That I wanted to write? Well, no, you know what it was, it was, it was actually before Alice In Wonderland. In 77 we went to Star Wars and it wasn’t that Star Wars was the best movie ever made. I liked Star Wars, but I think as an adult you go back and you watch it and the, it’s a pretty good movie, but it’s, it’s, but I think that one of the gifts that Star Wars got in 1977 was a young audience starved for complex narrative who had no access to it, that we, TV had become particularly insipid, there were still only three channels, there was no cable, there was no DVDs, there’s no C, there’s no VHS’s, there was no way to experience a complex narrative. It was all basically the equivalent of the Teletubbies and I used to watch David and Goliath. And so to just, to see a story that had multiple threads, that had reversals, that had fake-outs, that had non-chronological storytelling just blew my lid and when I got home I stapled some scrap paper up the side, trimmed it to the size of mass market and started writing out the stories over and over again the way I remembered it, like a kid practicing scales on the piano and the, the act of writing the story just felt very, very right and that was the first time I ever said I wanted to write. And obviously over the years I wanted to work in a candy factory and be a deep-sea diver and so on and wanting to be a writer is only slightly less ridiculous than any of those in any event. But, writing was the thing I kept coming back to, I started sending stories out to magazines when I was 16 and selling them when I was 17 and it’s something I’ve done my whole life.
That’s great. Well, speaking of your writing, I haven’t had an opportunity to read “Homeland” yet, but I did read “Little Brother” but without spoilers, is there more to this story? And is there going to be another book starring Marcus?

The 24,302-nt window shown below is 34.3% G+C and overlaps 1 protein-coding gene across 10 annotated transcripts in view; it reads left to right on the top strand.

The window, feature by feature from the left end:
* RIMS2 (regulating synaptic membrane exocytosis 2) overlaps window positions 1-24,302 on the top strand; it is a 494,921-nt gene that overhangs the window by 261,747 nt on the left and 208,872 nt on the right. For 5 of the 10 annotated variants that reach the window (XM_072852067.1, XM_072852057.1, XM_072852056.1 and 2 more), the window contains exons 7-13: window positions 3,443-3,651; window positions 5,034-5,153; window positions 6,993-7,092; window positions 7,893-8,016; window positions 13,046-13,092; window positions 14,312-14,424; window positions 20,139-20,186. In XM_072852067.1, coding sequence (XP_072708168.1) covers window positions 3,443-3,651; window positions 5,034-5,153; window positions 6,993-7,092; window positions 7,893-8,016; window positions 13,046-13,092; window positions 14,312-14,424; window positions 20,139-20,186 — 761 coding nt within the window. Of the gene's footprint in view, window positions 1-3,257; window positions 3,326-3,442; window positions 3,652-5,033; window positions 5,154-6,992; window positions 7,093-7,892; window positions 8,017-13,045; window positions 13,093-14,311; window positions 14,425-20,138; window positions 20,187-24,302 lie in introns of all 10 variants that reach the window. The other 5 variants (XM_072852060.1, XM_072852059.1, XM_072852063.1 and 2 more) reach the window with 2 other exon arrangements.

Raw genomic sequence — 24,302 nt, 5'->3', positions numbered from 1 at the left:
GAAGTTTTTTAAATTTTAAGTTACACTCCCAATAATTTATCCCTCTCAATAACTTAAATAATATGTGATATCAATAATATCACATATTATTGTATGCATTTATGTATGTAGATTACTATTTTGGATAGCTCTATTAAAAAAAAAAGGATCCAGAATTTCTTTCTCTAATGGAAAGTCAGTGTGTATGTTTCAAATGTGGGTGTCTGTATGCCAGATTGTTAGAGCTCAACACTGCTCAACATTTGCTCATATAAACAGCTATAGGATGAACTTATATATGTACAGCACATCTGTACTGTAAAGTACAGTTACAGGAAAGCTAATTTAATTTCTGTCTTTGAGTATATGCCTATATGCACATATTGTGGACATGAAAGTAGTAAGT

Well, no, because everybody dies at the end of Homeland. [laughs] [laughs] No, just kidding, just kidding. Yeah, there’s a novella that’s in the canon, should be coming out any day now, I actually got to write to the folks who commissioned it and find out what’s going on, but Intel and the White House commissioned a sequel to it called “Lawful Interception” They’re doing a bunch of technology challenges like the X-prize and they’ve commissioned writers to write essentially design fiction that helps engineers inform their, the thoughts better, so they sent us a bunch of prompts for things we could write about. One of them was people with superpowers and so I wrote a story about people who use technology, drones and network and ad hoc networks and little devices that vibrate on different sides of your ankles to tell you which way to go that allow large groups of people to school like fish to avoid police cordons and cattling and so it’s, the super power is that they can exercise their 4th amendment rights, their right of association in the face of aggressive policing. And it’s a technology fueled superpower, right, it’s good networked co-ordination with a centralized control, so it’s called “Lawful Interception and should be out really soon and Tour.com will publish it and then it will be in Amazon’s single DRM-free as well.
Oh my gosh, that sounds amazing!
Well thank you so much for taking the time to chat with us, it’s been such a pleasure.
Oh, my pleasure, thanks, folks.
Yes, thank you.